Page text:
When a Coup Is Not Yet a Coup
By Glenn Kessler
The diplomatic wheels sometimes turn more slowly at the State Department than other parts of the government. For several days, reporters have been asking State Department spokesman Ian Kelly whether the department's legal adviser had made a determination yet whether the Honduras military conducted a coup when it ousted President Manuel Zelaya and installed a new leader. The issue is an important because a determination that a coup has taken place would result in a cut-off of U.S. aid to the Central American country.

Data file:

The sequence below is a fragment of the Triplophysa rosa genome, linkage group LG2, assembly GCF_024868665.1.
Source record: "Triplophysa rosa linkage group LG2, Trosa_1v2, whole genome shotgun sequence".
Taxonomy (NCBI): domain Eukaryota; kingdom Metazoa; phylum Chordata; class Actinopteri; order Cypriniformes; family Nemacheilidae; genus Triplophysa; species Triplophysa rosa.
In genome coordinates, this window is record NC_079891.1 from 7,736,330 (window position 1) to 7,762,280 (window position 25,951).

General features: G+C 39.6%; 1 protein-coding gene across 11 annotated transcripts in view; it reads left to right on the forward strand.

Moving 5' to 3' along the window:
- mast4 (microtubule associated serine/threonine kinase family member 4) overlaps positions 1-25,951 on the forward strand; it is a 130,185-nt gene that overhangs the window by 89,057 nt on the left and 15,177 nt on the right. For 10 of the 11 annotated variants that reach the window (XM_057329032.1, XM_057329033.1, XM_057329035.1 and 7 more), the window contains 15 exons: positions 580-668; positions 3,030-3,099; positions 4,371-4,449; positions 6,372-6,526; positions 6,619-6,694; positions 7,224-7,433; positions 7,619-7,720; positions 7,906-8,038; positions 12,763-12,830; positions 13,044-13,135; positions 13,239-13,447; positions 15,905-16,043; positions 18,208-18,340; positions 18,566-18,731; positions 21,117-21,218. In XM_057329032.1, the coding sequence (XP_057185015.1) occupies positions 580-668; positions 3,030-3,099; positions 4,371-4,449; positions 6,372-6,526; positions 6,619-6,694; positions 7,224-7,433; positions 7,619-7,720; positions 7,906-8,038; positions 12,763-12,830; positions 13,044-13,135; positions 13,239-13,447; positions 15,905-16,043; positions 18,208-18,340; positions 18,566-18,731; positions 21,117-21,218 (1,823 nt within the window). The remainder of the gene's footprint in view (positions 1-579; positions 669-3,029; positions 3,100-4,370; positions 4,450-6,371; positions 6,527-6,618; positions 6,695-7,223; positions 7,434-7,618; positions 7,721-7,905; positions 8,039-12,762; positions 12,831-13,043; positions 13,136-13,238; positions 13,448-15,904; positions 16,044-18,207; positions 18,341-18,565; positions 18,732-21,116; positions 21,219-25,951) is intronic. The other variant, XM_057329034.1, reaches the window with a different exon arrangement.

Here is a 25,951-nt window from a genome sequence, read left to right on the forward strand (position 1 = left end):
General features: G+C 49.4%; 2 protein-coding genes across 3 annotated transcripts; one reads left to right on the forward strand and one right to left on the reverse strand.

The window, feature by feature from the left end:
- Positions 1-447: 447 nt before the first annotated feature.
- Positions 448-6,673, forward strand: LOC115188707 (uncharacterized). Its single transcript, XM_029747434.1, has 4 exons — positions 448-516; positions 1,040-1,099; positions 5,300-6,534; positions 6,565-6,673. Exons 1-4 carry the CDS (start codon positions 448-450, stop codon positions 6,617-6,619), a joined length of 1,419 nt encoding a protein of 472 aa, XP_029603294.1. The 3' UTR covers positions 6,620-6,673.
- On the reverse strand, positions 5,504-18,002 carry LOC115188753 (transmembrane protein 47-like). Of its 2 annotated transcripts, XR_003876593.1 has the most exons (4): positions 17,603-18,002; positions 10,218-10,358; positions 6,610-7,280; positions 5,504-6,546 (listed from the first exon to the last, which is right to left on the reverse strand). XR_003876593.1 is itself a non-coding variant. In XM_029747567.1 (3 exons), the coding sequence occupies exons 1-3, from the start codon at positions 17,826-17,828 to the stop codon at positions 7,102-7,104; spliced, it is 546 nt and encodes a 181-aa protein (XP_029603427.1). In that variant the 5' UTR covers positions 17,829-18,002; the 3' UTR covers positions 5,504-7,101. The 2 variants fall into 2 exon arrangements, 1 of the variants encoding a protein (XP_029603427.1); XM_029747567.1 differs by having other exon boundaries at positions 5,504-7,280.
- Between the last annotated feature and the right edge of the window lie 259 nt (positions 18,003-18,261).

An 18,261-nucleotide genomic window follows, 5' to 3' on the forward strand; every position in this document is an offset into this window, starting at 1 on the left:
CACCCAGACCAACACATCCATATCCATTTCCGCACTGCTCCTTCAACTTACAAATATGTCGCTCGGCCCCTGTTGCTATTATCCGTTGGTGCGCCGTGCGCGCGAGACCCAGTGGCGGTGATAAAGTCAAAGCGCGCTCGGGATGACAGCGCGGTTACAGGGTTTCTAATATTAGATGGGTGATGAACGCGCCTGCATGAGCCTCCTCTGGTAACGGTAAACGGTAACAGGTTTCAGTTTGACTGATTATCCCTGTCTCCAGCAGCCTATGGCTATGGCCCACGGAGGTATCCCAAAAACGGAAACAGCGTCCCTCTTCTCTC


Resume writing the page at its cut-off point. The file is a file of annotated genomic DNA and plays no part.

Today, Kelly was asked the question again and he responded that the answer was still under discussion. "Our legal advisers are actively assessing the facts and the law in question, which we take very seriously," he said. "And, of course, I'll let you know as soon as this determination is made."
Meanwhile, in an interview today with MSNBC's Andrea Mitchell, U.N. ambassador Susan Rice (who is technically part of the State Department) didn't dance around the question.
"This administration has been very clear that a coup is a coup. And there are no good coups and bad coups," she declared.
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